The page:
Exhibition Park was built on the outskirts of Newcastle to celebrate Queen Victoria's Golden Jubilee with a display of the wealth of industrial resources in the North-east of England. Yesterday, its muddy grounds were a showcase for the continuing strength of East African distance running - an ominous sign for the rest of the world at the start of Olympic year.
As the two feature races in the annual View From Great North Cross Country unfolded, the words of 1970s glamrockers Sweet sprang to mind. In the men's 8.7km event and the women's 6.3km, it was indeed a Teenage Rampage.
The races featured two of the greatest distance runners of all time, Paul Tergat and Deratu Tulu. But the two thirtysomethings were left trailing behind teenagers who have already made a mark on the global stage. The men's race was won by Sileshi Sihine, the 19-year-old who took the World Championship 10,000m bronze medal behind his fellow Ethiopians and fellow training partners Kene-nisa Bekele and Haile Gebrselassie in Paris last Aug-ust. The women's race was won by another Ethiopian, Tirunesh Dibaba, who was just 36 days past her 18th birthday when she sprinted to victory in the 5,000m final in the Stade de France five months ago.
Tergat, 34, was struggling to keep up with not one, but two teenagers from the start of his race. He finally lost touch with Sihine and Eliud Kipchoge on the fifth of seven cloying laps. In Paris last summer Kipchoge caused one of the upsets of the World Championships, outsprinting Hicham El Guerrouj, the 1500m champion, and Bekele to win the 5,000m crown at 18. Now 19, the Kenyan was beaten yesterday when Sihine launched a decisive attack on a short, steep hill with 200m remaining.
Sihine prevailed by six seconds, in 26min 15sec, with Tergat third in 26:41. "My plan was to go off fast from the start," the victor said. His plans, in the build up to the track season, include a return to Britain, to race Bekele over 5,000m in the Norwich Union Indoor Grand Prix in Birmingham next month, followed by a bid for Bekele's world cross-country long-course crown in Brussels in March. He has already followed in Bekele's footsteps by winning in Newcastle. His 21-year-old training companion won the new year race in 2001 and 2002.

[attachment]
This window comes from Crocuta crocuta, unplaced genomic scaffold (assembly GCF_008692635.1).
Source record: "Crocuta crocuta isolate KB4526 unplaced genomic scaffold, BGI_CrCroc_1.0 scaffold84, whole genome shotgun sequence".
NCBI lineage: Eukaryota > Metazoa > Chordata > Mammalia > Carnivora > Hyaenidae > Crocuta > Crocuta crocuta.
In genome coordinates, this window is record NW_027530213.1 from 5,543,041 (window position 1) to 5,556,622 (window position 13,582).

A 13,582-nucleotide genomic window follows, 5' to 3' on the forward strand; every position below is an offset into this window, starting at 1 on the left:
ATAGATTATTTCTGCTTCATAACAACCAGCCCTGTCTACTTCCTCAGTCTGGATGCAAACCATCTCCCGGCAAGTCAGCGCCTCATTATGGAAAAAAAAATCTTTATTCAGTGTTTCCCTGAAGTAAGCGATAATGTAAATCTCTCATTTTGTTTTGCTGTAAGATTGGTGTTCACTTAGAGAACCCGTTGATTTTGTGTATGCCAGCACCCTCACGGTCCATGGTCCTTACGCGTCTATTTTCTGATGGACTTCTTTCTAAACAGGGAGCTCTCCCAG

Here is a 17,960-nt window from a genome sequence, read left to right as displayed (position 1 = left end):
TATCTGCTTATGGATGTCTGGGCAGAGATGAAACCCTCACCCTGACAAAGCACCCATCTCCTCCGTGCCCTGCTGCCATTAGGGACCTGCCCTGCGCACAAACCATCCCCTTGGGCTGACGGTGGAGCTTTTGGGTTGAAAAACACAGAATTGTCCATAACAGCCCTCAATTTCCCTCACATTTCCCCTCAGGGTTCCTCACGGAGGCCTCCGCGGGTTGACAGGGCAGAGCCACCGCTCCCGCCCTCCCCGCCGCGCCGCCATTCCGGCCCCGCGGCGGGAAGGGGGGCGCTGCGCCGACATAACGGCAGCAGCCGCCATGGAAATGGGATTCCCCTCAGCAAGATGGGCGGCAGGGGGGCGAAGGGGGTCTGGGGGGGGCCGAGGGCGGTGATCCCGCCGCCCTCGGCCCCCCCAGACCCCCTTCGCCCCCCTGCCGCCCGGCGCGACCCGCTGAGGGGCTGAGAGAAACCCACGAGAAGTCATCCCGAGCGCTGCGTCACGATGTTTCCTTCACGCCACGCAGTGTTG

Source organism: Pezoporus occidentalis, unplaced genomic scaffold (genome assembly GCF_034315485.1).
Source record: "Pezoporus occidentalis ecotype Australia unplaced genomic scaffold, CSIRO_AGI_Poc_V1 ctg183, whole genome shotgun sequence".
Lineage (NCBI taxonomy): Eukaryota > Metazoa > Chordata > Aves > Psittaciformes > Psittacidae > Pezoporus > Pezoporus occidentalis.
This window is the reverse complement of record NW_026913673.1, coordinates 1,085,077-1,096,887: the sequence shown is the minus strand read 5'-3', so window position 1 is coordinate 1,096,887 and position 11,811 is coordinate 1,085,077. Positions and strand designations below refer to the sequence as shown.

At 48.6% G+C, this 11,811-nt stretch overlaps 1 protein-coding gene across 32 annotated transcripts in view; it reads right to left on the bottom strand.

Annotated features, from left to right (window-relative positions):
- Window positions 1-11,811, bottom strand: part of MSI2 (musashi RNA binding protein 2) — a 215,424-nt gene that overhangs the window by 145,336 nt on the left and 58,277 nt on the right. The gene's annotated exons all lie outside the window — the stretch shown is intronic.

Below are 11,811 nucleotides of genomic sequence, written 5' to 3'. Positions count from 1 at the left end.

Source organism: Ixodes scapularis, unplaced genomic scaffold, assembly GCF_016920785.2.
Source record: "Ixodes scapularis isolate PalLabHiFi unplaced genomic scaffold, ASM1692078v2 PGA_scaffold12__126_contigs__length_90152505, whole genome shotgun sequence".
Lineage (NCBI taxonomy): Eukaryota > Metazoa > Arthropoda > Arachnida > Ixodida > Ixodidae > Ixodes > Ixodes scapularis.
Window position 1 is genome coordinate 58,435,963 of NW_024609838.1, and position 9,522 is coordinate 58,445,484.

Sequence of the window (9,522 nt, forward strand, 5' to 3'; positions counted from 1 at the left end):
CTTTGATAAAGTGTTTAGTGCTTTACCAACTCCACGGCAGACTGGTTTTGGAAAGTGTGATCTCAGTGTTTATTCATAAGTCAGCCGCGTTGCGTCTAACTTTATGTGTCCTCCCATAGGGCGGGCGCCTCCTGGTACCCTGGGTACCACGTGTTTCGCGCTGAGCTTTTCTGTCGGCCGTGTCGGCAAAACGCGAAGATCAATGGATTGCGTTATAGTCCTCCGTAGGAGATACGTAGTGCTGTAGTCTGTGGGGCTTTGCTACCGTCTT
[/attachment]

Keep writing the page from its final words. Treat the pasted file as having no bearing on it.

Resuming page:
For Tergat, the Tyneside experience was something of a step backwards,as he had opened his winter season with a victory in the Belgian CrossCup race in Brussels a fortnight ago. "It was difficult for me, with the young men running so well," he said. "They surprised me when they went off so quickly."
The focal point for Tergat in 2004 is the Olympic marathon. The stretch of road from Marathon to Athens will determine whether the tall, angular Kenyan will end his distinguished distance- running career with the ultimate seal of Olympic gold or with a surfeit of silver linings. On the country, he has won five world titles. On the road, he has set world records for the marathon and the half-marathon. On the track, he has broken the world record for 10,000m, but in two World Championship finals and two Olympic finals at the distance he has finished runner-up to Gebrselassie, his Ethiopian nemesis.
"The Olympic marathon will be the climax of everything for me," Tergat said. In Berlin last September, he became the first man to break 2hr 5min, clocking 2hr 4min 55sec. He plans to tackle the London Marathon in his build-up to Athens, though he has yet to decide whether to challenge for a sixth world cross-country title in Brussels.
Dibaba intends to challenge for the senior women's title in Brussels, even though she is still young enough to defend the junior title she won in Lausanne last March. Yesterday, like Sihine, the Ethiopian judged her race to perfection, sprinting clear of the Ethiopian-born Turk Elvan Abeylegesse with 200 metres remaining. She crossed the line in 21min 1sec, celebrating her first victory over Tulu, who finished fifth in 21:30. At 31, Tulu has won two Olympic 10,000m titles, one World Championship 10,000m crown and three world cross-country championships. She is Dibaba's cousin and training partner. "We train together in Addis Ababa," Tulu said. "She will be a bigger star than me."
Dibaba certainly has stellar quality. Her 5,000m victory in Paris last summer made her the youngest world champion in history. She is aiming to shine indoors and out before the Olympic track season gets underway. She aims to contest the 5,000m at the World Indoor Championships in Budapest in March and the World Cross- Country Championships in Brussels later the same month - a distance-running queen of industry, evidently.
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